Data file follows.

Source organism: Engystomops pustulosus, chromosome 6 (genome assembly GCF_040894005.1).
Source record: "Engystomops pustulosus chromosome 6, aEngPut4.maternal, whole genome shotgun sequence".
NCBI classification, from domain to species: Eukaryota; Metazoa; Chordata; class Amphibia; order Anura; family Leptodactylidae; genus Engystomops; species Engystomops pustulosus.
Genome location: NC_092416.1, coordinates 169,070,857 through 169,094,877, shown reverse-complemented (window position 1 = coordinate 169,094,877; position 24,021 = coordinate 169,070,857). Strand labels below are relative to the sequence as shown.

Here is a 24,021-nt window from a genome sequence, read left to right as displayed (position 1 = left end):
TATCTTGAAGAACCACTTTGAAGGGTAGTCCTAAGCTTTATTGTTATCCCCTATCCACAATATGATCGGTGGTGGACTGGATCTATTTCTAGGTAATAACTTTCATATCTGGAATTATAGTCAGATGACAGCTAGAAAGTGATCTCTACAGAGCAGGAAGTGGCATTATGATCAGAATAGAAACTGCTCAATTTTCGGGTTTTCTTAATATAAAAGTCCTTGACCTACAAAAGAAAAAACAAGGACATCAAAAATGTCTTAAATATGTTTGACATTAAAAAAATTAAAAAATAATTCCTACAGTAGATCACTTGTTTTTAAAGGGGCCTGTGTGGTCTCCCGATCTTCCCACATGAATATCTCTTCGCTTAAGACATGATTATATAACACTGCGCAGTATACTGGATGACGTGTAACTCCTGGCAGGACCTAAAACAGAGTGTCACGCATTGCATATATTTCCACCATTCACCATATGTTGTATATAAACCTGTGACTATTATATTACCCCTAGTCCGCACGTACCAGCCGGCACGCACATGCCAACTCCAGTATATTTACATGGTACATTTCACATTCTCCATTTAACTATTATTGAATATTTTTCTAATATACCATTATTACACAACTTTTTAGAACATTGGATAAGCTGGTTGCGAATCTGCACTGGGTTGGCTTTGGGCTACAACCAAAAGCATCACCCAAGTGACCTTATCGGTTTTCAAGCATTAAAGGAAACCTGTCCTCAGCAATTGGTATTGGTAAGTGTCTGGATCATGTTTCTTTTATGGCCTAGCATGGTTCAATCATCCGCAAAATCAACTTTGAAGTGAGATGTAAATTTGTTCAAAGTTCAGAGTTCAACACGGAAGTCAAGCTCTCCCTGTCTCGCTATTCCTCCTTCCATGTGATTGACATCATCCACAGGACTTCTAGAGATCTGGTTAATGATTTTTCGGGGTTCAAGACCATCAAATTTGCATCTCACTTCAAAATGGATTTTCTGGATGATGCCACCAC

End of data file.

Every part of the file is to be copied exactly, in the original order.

Source organism: Engystomops pustulosus, chromosome 6 (genome assembly GCF_040894005.1).
Source record: "Engystomops pustulosus chromosome 6, aEngPut4.maternal, whole genome shotgun sequence".
NCBI classification, from domain to species: Eukaryota; Metazoa; Chordata; class Amphibia; order Anura; family Leptodactylidae; genus Engystomops; species Engystomops pustulosus.
Genome location: NC_092416.1, coordinates 169,070,857 through 169,094,877, shown reverse-complemented (window position 1 = coordinate 169,094,877; position 24,021 = coordinate 169,070,857). Strand labels below are relative to the sequence as shown.

Here is a 24,021-nt window from a genome sequence, read left to right as displayed (position 1 = left end):
TATCTTGAAGAACCACTTTGAAGGGTAGTCCTAAGCTTTATTGTTATCCCCTATCCACAATATGATCGGTGGTGGACTGGATCTATTTCTAGGTAATAACTTTCATATCTGGAATTATAGTCAGATGACAGCTAGAAAGTGATCTCTACAGAGCAGGAAGTGGCATTATGATCAGAATAGAAACTGCTCAATTTTCGGGTTTTCTTAATATAAAAGTCCTTGACCTACAAAAGAAAAAACAAGGACATCAAAAATGTCTTAAATATGTTTGACATTAAAAAAATTAAAAAATAATTCCTACAGTAGATCACTTGTTTTTAAAGGGGCCTGTGTGGTCTCCCGATCTTCCCACATGAATATCTCTTCGCTTAAGACATGATTATATAACACTGCGCAGTATACTGGATGACGTGTAACTCCTGGCAGGACCTAAAACAGAGTGTCACGCATTGCATATATTTCCACCATTCACCATATGTTGTATATAAACCTGTGACTATTATATTACCCCTAGTCCGCACGTACCAGCCGGCACGCACATGCCAACTCCAGTATATTTACATGGTACATTTCACATTCTCCATTTAACTATTATTGAATATTTTTCTAATATACCATTATTACACAACTTTTTAGAACATTGGATAAGCTGGTTGCGAATCTGCACTGGGTTGGCTTTGGGCTACAACCAAAAGCATCACCCAAGTGACCTTATCGGTTTTCAAGCATTAAAGGAAACCTGTCCTCAGCAATTGGTATTGGTAAGTGTCTGGATCATGTTTCTTTTATGGCCTAGCATGGTTCAATCATCCGCAAAATCAACTTTGAAGTGAGATGTAAATTTGTTCAAAGTTCAGAGTTCAACACGGAAGTCAAGCTCTCCCTGTCTCGCTATTCCTCCTTCCATGTGATTGACATCATCCACAGGACTTCTAGAGATCTGGTTAATGATTTTTCGGGGTTCAAGACCATCAAATTTGCATCTCACTTCAAAATGGATTTTCTGGATGATGCCACCAC